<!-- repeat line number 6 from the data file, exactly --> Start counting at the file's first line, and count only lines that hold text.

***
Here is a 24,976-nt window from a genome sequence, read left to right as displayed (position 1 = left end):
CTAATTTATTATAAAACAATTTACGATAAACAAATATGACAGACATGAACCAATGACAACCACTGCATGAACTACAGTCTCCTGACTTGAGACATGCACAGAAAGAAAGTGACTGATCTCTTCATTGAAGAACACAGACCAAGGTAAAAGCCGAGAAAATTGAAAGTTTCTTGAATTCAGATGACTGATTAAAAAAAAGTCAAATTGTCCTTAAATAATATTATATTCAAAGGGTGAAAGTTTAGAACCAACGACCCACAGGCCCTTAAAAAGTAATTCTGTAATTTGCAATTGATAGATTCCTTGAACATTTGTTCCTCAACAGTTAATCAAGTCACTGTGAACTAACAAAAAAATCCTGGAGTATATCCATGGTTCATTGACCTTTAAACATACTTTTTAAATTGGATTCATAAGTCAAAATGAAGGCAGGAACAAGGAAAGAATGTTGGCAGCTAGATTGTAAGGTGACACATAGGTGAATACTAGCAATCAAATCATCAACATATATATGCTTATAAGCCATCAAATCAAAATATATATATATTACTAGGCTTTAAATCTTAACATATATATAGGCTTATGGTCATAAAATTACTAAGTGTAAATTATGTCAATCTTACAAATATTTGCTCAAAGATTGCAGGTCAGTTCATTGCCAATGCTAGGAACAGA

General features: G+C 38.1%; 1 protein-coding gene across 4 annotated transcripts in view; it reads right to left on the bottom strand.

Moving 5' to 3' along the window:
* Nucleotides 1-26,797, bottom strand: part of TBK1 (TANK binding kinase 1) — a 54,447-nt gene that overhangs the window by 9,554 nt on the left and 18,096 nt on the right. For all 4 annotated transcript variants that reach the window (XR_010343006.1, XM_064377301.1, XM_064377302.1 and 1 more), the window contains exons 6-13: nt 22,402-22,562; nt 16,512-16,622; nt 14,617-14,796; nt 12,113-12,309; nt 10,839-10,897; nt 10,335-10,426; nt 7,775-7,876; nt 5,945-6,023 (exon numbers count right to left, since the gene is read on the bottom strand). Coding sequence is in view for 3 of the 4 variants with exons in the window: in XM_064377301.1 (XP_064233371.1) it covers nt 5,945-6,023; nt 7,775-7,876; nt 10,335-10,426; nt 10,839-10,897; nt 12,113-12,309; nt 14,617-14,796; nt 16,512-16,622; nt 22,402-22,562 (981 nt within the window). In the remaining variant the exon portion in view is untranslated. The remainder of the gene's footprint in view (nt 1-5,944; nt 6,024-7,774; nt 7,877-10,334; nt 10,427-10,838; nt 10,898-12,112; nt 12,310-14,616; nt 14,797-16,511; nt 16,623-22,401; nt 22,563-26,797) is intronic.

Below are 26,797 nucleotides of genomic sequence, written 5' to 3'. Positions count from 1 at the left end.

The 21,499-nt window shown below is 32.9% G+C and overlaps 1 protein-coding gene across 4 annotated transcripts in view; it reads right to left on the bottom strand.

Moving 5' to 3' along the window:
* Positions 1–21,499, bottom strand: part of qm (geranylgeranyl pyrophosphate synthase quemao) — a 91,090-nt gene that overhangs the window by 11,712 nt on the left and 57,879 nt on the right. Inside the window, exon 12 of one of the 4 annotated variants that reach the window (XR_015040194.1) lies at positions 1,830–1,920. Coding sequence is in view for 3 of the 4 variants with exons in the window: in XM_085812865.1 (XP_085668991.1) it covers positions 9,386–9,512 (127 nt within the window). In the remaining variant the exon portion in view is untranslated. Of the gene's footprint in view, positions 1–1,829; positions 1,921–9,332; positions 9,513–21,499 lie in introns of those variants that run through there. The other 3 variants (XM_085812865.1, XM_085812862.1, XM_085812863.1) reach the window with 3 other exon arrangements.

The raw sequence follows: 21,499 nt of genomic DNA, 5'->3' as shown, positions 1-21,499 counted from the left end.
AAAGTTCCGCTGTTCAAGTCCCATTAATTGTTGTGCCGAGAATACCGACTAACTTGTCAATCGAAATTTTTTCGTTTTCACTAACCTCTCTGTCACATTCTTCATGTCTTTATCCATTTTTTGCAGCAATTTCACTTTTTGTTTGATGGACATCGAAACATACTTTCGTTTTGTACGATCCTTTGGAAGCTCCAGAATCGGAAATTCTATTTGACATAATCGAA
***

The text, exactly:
Below are 26,797 nucleotides of genomic sequence, written 5' to 3'. Positions count from 1 at the left end.